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Written by Hank Tolman   
Wednesday, 03 October 2012
Table of Contents: Page Index
AMD A8-5600K APU Trinity Desktop Processor
AMD FM2 Chipsets - A85X, A75, A55
Processor Testing Methodology
AIDA64 Extreme Edition v1.1 Benchmark Tests
Passmark PerformanceTest
PCMark Vantage Benchmark Tests
Cinebench R11.5 Benchmarks
DX10 Gaming Benchmarks
DX11 Gaming Benchmarks
Video Transcoding Tests
A8-5600K Power and Temperature
AMD A8-5600K APU Final Thoughts
AMD A-Series A8-5600K Conclusion

AMD A-Series A8-5600K Conclusion

IMPORTANT: Although the rating and final score mentioned in this conclusion are made to be as objective as possible, please be advised that every author perceives these factors differently atAMD_Logo_250px.png various points in time. While we each do our best to ensure that all aspects of the product are considered, there are often times unforeseen market conditions and manufacturer changes which occur after publication that could render our rating obsolete. Please do not base any purchase solely on our conclusion, as it represents our product rating specifically for the product tested which may differ from future versions. Benchmark Reviews begins our conclusion with a short summary for each of the areas that we rate.

If you are looking for a great deal on a computer to use as a Media PC or as a PC for someone in your life who dabbles in gaming, the A8-5600K is what you are looking for. If you need your PC for CPU performance more than GPU performance, or if you are planning on buying a nice GPU for gaming, then you should probably look at the Intel Ivy Bridge i3 CPUs. That being said, Trinity accomplishes what it came out to do. Dollar for dollar, I would certainly call it a better value than its Intel equivalent.

The A8-5600K came very close to the Intel i3-3220 in terms of performance. Very close indeed. In the pure CPU tests, it even surpassed the i3-3220 a couple of times. For the most part, however, it fell slightly behind. Not by much, mind you, but it was behind. The GPU performance was outstanding, though. As an all-on-die solution, the A8-5600K really excels. The A8-5600K really is the whole package. The distance that it puts between itself and the i3-3220 in GPU performance more than makes up for the amount it trails in CPU performance.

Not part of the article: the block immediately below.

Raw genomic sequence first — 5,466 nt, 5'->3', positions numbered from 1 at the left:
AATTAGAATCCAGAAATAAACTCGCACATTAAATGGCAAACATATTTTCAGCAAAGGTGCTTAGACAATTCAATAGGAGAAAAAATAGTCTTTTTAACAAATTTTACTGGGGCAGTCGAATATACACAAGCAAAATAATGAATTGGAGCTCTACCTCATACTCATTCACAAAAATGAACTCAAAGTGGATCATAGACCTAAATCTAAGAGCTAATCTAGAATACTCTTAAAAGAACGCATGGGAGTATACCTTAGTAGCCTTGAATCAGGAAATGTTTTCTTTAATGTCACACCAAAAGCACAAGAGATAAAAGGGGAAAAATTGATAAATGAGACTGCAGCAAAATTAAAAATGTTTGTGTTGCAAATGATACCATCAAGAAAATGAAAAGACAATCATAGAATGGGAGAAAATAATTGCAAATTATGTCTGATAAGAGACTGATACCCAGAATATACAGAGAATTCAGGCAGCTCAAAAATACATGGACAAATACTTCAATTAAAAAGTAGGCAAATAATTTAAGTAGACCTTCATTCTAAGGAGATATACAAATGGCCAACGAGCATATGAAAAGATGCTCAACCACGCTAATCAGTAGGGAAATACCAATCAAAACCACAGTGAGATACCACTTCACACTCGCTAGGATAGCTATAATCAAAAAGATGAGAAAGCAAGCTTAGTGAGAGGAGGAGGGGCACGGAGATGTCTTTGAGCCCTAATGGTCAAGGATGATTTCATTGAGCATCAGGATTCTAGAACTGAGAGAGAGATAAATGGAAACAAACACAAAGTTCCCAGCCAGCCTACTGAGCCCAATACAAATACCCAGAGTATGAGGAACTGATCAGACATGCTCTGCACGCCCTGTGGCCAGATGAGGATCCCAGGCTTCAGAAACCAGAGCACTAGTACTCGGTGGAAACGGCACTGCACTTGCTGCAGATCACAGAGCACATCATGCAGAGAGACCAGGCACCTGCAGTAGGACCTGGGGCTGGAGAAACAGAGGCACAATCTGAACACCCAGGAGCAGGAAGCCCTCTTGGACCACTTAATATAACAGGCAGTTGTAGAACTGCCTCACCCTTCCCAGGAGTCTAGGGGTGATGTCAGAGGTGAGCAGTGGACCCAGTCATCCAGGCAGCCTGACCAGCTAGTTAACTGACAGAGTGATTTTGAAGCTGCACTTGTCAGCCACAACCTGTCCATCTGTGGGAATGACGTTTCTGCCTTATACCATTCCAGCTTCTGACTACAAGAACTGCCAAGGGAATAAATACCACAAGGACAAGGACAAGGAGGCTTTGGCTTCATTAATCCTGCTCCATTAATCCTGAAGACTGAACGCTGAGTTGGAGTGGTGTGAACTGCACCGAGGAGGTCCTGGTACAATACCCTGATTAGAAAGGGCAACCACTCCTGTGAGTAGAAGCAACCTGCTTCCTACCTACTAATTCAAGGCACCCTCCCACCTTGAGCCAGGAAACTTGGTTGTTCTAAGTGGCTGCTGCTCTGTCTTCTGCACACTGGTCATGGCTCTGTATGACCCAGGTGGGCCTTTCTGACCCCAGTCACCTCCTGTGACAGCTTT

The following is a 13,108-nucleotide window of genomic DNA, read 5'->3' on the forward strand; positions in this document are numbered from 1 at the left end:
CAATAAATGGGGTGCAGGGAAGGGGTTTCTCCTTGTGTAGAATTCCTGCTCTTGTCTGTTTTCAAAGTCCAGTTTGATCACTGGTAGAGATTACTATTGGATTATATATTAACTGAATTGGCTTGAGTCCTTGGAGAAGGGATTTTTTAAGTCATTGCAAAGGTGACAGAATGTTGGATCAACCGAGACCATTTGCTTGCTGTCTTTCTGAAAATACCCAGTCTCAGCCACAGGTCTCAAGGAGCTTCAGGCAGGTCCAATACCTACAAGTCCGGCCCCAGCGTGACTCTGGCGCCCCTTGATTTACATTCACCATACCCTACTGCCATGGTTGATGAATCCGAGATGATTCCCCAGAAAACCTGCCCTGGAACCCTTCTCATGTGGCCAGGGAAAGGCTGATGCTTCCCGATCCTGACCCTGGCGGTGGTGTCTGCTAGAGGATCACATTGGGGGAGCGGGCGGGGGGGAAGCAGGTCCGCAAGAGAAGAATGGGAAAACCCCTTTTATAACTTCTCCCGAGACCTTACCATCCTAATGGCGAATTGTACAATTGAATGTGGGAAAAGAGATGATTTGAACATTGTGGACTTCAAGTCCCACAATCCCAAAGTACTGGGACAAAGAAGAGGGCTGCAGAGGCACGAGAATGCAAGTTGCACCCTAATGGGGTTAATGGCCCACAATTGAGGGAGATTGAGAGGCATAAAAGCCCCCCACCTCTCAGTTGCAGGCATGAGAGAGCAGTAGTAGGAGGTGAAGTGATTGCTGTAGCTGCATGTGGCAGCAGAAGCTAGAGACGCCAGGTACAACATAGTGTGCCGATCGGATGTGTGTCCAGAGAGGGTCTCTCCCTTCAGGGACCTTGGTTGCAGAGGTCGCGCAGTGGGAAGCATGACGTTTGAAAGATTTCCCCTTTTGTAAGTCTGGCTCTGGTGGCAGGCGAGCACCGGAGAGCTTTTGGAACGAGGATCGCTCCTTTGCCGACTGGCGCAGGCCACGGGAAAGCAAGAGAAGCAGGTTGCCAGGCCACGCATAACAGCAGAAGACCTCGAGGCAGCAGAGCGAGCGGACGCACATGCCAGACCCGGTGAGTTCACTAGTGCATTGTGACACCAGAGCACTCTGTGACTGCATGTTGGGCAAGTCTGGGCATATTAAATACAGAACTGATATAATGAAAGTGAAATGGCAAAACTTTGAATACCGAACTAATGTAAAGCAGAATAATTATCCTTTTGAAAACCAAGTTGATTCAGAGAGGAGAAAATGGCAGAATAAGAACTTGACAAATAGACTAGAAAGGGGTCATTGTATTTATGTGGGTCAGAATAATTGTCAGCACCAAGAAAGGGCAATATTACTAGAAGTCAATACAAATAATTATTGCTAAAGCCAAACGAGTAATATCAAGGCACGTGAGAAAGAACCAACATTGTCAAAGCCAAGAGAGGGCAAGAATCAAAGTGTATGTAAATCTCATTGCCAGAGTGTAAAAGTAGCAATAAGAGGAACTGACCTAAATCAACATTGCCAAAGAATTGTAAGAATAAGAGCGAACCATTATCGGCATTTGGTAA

As for construction, it's a little difficult to rate the A8-5600K. It's built very similarly to the previous generation APUs, with a lot taken from the FX CPUs. That being said, AMD has always lagged behind Intel in shrinking their processes and the A8-5600K still uses a 32nm process. Also, as is natural with the processor fabrication process, the earlier iterations of CPUs tend to experience a lower yield until some of the kinks have been worked out. Intel also has this in its favor since Ivy Bridge has been out for a while.

Unfortunately, I was unable to spend as much time as I would like on overclocking the A8-5600K. It is an unlocked processor and there is a lot to try out. Because of that, I didn't include an overclocking section in this review and I will not pass judgment on the overclockability of the A8-5600K just yet. All signs point to some good overclocking in the near future, so you can expect another article with those details soon.

Functionally, the A8-5600K is very robust. With the increase in encryption performance that AMD stressed on this second generation of APUs, you can really depend on the A8-5600K for just about anything you need. As an internet browsing, YouTube watching, small-time gaming, Netflix and Hulu machine, the A8-5600K offers more than you will ever need. If you plan on bumping up your gaming or using very CPU intensive software, then you probably already have something else in mind that will cost quite a bit more.